It has been several years since an emergency service project has been attempted in the Boy Scouts of America Caddo Area Council, but this past weekend turned out to be almost perfect for a mock tornado to touch down at Camp Preston Hunt, with approximately 85 Scouts ranging in ages from 11-17 taking part in this emergency disaster drill.

Around 65 of the Scouts acted as first responders in this mock mass casualty incident in order to meet one of the requirements of the Emergency Preparedness merit badge. This particular merit badge is very complex, and there is much more to complete than the emergency service project, but taking part in one of the those is easier said than done.

Just ask coordinator Donna Standridge.

"This is one of the hardest things I have ever done, but so worth it. These boys now have a good foundation if they are ever called upon to be involved in anything like this in real life."

A good foundation is right, thanks to numerous volunteers like Dr. Matt Young who discussed in-the-field first aid and transport techniques to get those who could be moved back to the Command area, and those who could not be moved taken care of until help could arrive.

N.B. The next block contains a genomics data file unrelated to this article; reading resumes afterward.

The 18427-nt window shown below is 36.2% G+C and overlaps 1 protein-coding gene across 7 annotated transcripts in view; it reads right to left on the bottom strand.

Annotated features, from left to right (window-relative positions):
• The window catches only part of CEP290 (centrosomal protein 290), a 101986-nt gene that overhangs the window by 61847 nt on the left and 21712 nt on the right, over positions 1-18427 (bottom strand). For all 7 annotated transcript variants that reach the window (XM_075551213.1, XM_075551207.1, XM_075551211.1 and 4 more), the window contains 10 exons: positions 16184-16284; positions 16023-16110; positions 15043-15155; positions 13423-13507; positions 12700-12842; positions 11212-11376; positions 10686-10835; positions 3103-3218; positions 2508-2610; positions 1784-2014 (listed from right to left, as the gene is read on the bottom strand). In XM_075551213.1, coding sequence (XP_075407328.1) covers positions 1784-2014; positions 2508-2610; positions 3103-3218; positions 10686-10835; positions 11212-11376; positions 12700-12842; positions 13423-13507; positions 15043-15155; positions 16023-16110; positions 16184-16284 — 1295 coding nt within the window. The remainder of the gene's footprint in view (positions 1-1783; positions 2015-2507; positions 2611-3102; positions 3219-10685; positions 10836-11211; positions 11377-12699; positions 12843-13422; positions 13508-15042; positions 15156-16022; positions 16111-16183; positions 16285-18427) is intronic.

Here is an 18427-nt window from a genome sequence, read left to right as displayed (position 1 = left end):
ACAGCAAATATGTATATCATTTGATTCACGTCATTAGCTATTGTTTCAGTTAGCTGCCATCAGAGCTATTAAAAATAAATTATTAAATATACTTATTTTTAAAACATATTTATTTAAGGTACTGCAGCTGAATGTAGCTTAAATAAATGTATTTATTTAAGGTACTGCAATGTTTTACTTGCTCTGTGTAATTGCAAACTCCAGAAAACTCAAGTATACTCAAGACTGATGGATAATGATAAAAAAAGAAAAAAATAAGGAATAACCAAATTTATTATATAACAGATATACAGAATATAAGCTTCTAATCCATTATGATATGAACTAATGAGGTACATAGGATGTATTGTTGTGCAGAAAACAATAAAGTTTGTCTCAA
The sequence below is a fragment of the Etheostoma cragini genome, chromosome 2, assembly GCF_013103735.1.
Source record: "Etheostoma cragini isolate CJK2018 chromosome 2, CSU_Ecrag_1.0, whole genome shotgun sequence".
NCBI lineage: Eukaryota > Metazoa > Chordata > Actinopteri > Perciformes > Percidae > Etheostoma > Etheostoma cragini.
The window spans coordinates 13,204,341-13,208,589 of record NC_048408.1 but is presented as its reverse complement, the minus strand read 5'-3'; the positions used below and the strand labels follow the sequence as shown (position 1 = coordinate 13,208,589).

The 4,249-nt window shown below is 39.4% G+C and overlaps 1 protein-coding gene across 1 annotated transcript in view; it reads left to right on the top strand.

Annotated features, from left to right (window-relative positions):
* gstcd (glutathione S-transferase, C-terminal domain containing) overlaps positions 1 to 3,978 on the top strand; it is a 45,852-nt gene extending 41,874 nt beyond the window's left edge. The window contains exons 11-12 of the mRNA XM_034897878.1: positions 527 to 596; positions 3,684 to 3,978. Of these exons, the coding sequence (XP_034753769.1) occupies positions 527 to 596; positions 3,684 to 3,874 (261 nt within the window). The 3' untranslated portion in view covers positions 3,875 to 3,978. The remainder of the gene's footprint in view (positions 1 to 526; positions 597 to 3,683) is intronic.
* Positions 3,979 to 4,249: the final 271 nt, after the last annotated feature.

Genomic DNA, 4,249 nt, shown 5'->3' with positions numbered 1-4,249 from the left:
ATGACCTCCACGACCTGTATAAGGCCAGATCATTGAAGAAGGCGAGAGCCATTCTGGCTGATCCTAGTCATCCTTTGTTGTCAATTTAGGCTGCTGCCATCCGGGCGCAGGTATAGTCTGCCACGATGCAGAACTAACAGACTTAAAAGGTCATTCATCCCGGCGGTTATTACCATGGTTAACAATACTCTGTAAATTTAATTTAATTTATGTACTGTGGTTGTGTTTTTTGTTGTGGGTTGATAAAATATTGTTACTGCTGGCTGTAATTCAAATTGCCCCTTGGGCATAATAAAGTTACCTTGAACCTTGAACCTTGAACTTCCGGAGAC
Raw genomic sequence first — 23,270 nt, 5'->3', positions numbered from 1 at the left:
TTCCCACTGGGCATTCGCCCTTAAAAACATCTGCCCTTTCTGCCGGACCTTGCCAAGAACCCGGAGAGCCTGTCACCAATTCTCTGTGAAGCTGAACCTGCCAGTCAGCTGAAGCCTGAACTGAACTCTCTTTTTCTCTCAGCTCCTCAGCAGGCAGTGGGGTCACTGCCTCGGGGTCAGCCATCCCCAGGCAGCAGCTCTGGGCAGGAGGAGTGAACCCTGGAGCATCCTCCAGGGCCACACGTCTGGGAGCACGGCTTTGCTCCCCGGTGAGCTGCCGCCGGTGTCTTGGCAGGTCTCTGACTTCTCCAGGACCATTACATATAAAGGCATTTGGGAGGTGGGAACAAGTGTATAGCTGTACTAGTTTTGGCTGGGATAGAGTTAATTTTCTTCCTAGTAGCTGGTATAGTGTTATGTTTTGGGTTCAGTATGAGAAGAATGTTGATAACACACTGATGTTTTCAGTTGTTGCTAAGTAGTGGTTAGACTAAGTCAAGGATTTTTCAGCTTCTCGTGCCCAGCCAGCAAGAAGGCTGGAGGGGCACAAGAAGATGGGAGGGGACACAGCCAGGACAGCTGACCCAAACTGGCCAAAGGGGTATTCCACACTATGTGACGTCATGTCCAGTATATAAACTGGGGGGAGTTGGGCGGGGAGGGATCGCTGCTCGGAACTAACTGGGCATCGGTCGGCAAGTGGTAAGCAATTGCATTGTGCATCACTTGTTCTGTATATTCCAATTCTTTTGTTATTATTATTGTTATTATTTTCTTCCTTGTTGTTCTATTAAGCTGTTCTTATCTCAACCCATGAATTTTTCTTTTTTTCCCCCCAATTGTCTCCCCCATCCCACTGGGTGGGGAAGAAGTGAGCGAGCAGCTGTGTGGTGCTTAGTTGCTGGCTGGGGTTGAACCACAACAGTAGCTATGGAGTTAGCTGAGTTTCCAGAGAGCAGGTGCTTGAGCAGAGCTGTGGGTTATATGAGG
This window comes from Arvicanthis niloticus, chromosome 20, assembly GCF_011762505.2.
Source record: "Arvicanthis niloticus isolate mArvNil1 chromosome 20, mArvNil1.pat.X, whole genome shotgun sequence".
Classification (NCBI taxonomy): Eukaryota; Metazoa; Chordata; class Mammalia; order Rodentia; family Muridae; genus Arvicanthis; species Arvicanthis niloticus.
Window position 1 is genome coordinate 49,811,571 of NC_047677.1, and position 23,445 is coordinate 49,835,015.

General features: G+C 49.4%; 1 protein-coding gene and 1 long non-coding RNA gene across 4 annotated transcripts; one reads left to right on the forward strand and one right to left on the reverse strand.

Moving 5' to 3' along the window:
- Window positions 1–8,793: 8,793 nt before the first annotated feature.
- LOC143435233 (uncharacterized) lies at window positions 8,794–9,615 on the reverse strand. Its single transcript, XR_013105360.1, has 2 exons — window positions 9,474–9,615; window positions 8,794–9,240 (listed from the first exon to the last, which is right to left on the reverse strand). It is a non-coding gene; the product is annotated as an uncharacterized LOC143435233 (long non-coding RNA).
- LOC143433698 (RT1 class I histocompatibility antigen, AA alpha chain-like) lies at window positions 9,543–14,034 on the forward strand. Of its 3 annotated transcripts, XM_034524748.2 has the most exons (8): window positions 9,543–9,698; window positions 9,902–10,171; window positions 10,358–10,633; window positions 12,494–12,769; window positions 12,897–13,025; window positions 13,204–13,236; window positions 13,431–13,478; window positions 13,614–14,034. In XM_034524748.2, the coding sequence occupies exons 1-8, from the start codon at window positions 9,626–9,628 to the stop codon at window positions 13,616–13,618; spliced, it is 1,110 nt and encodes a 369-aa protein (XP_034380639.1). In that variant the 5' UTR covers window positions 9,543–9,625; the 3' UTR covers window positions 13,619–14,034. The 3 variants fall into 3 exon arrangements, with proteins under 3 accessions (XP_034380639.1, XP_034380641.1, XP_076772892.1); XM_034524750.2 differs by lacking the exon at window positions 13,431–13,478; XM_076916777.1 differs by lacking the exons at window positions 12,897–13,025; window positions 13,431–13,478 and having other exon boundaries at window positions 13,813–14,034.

Jim Weaver, Townsquare Media

Chief Stephen Gass from the Texarkana College Police Department gave a thorough overview of the Incident Command System, which is a standardized on-scene management structure. Following that, Matt Allensworth instructed how a 72-hour emergency kit should be designed to fit a family's and individual's needs.

After a lunch break of delicious pizza along with some mighty tasty desserts and cookies made by several members of the planning committee, the boys gathered back in the dining hall to get ready for the scenario to begin. That's when it happened. The music was interrupted by a news bulletin that a tornado had been spotted on the ground east of Texarkana near Genoa. Lightning struck and the lights went out.

And the boys were quickly instructed to get under their tables until the danger had passed. Within a few minutes the noise of the tornado and sirens started to calm and for the first time, the scouts knew that their disaster scenario was going to be based on a tornado strike on the backside of Camp Preston Hunt.

The Scouts selected their group leaders, who quickly met to discuss the best way to conduct a search of the campgrounds, then set out to search for, treat, and transport victims, which they did admirably.

Thanks to our volunteer Scout leaders who give of their time and talents each week to help raise tomorrow's leaders through the Boy Scouts of America program.

Thanks to LifeNet Air and Ground Ambulance Services and their crews.

Here are photos from the event.